"Surely Marcus does not live alone?"
Translation:Num Marcus solus habitat?
In the English sentence I see "alone" as an adverb, and if it served the same role in the Latin sentence I would expect it not to decline. I can't find anything saying "solus" has an adverb form, so I'm curious if the sentence is less like the English (Marcus (lives alone)) and more like ((lone Marcus) lives), or whether the adjective actually does qualify the verb, but continues to decline as an adjective.
Marce is the vocative case while Marcus is the nominative. We use the vocative when the sentence is being addressed to Marcus, when he is the 'you' being talked to.
Marce, quid agis? -> "Marcus, how are you?"
Marce, ubi es? -> "Marcus, where are you?"
Marce et Livia, ubi estis? -> "Marcus and Livia, where are you?"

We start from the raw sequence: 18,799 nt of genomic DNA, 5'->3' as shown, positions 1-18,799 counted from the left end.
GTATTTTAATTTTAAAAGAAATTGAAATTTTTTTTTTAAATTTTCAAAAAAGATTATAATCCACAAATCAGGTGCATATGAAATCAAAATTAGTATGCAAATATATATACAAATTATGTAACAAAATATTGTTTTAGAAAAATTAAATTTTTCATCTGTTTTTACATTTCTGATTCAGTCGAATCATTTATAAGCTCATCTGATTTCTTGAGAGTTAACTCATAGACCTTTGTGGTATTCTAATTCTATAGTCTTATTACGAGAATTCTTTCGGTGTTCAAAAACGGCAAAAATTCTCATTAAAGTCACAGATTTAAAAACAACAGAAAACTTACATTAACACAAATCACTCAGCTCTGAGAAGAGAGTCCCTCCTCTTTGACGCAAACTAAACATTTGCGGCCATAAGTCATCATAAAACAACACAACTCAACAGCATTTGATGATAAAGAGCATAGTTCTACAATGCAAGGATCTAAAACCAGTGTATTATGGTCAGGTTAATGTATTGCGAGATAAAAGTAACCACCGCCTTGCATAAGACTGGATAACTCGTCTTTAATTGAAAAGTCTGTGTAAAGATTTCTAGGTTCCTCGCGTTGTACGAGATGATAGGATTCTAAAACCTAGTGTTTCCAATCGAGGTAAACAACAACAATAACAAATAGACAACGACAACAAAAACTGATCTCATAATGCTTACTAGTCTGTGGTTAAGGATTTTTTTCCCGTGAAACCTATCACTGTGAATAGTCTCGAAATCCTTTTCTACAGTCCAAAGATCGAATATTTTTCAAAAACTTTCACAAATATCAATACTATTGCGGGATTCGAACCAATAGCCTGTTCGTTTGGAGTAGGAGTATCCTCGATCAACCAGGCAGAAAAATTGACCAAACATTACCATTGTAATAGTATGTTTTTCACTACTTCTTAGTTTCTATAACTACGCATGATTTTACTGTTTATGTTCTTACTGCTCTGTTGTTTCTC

We use the nominative when Marcus is the subject of the sentence and we are not addressing him directly, when he is the 'he' or apart of the 'they' of the sentence.
Quid agit Marcus? -> "How is Marcus doing?"
Ubi est Marcus? -> "Where is Marcus?"
Ubi sunt Marcus et Livia? -> "Where are Marcus and Livia?"
The vocative is normally the same as the nominative but 2nd declension nouns that have a nominative that end in -us have the ending -e for the vocative. There are some other vocative endings but not currently used in the course.